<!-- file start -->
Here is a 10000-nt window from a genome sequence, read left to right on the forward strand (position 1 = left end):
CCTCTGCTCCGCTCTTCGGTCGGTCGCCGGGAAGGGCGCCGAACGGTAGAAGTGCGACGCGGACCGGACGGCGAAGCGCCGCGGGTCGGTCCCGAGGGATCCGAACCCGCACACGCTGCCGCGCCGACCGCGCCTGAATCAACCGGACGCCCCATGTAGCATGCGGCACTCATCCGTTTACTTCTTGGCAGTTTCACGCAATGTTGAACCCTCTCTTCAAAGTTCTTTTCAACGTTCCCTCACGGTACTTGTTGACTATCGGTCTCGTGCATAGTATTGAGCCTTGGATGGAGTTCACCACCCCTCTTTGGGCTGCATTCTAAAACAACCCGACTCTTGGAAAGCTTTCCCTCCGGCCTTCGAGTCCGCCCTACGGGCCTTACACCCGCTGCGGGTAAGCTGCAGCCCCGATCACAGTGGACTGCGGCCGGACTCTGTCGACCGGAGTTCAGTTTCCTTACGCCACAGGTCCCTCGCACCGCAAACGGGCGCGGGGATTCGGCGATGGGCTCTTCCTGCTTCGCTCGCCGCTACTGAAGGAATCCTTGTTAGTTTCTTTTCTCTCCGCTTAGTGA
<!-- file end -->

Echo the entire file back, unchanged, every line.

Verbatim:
Here is a 10000-nt window from a genome sequence, read left to right on the forward strand (position 1 = left end):
CCTCTGCTCCGCTCTTCGGTCGGTCGCCGGGAAGGGCGCCGAACGGTAGAAGTGCGACGCGGACCGGACGGCGAAGCGCCGCGGGTCGGTCCCGAGGGATCCGAACCCGCACACGCTGCCGCGCCGACCGCGCCTGAATCAACCGGACGCCCCATGTAGCATGCGGCACTCATCCGTTTACTTCTTGGCAGTTTCACGCAATGTTGAACCCTCTCTTCAAAGTTCTTTTCAACGTTCCCTCACGGTACTTGTTGACTATCGGTCTCGTGCATAGTATTGAGCCTTGGATGGAGTTCACCACCCCTCTTTGGGCTGCATTCTAAAACAACCCGACTCTTGGAAAGCTTTCCCTCCGGCCTTCGAGTCCGCCCTACGGGCCTTACACCCGCTGCGGGTAAGCTGCAGCCCCGATCACAGTGGACTGCGGCCGGACTCTGTCGACCGGAGTTCAGTTTCCTTACGCCACAGGTCCCTCGCACCGCAAACGGGCGCGGGGATTCGGCGATGGGCTCTTCCTGCTTCGCTCGCCGCTACTGAAGGAATCCTTGTTAGTTTCTTTTCTCTCCGCTTAGTGA